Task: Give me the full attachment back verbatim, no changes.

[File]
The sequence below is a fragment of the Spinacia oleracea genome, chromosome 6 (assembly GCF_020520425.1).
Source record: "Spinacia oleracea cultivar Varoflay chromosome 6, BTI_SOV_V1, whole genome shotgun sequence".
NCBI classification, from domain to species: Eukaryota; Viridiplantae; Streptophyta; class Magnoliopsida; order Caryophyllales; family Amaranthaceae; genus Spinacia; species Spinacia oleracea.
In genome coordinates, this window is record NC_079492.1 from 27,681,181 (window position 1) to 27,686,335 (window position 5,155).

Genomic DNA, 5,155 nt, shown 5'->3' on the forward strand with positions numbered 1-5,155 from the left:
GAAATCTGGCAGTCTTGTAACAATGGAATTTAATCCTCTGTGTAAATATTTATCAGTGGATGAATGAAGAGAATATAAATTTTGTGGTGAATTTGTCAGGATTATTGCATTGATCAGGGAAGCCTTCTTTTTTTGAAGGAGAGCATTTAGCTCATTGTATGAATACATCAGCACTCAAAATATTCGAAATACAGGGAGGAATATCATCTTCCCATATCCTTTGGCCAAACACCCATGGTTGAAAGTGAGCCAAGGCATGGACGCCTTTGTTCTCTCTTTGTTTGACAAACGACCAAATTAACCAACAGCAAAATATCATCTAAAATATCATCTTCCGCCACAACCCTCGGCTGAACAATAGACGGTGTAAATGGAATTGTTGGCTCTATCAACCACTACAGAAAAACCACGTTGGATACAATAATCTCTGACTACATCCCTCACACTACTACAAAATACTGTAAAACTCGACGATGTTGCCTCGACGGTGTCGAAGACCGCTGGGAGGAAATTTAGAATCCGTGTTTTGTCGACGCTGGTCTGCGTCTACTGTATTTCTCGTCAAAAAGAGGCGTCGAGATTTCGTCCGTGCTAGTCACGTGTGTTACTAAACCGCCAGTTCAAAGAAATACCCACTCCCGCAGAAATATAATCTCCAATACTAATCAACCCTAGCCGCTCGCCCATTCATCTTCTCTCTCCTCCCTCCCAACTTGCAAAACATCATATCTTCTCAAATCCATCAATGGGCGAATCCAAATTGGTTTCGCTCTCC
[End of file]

The sequence below is a fragment of the Spinacia oleracea genome, chromosome 6 (assembly GCF_020520425.1).
Source record: "Spinacia oleracea cultivar Varoflay chromosome 6, BTI_SOV_V1, whole genome shotgun sequence".
NCBI classification, from domain to species: Eukaryota; Viridiplantae; Streptophyta; class Magnoliopsida; order Caryophyllales; family Amaranthaceae; genus Spinacia; species Spinacia oleracea.
In genome coordinates, this window is record NC_079492.1 from 27,681,181 (window position 1) to 27,686,335 (window position 5,155).

Genomic DNA, 5,155 nt, shown 5'->3' on the forward strand with positions numbered 1-5,155 from the left:
GAAATCTGGCAGTCTTGTAACAATGGAATTTAATCCTCTGTGTAAATATTTATCAGTGGATGAATGAAGAGAATATAAATTTTGTGGTGAATTTGTCAGGATTATTGCATTGATCAGGGAAGCCTTCTTTTTTTGAAGGAGAGCATTTAGCTCATTGTATGAATACATCAGCACTCAAAATATTCGAAATACAGGGAGGAATATCATCTTCCCATATCCTTTGGCCAAACACCCATGGTTGAAAGTGAGCCAAGGCATGGACGCCTTTGTTCTCTCTTTGTTTGACAAACGACCAAATTAACCAACAGCAAAATATCATCTAAAATATCATCTTCCGCCACAACCCTCGGCTGAACAATAGACGGTGTAAATGGAATTGTTGGCTCTATCAACCACTACAGAAAAACCACGTTGGATACAATAATCTCTGACTACATCCCTCACACTACTACAAAATACTGTAAAACTCGACGATGTTGCCTCGACGGTGTCGAAGACCGCTGGGAGGAAATTTAGAATCCGTGTTTTGTCGACGCTGGTCTGCGTCTACTGTATTTCTCGTCAAAAAGAGGCGTCGAGATTTCGTCCGTGCTAGTCACGTGTGTTACTAAACCGCCAGTTCAAAGAAATACCCACTCCCGCAGAAATATAATCTCCAATACTAATCAACCCTAGCCGCTCGCCCATTCATCTTCTCTCTCCTCCCTCCCAACTTGCAAAACATCATATCTTCTCAAATCCATCAATGGGCGAATCCAAATTGGTTTCGCTCTCC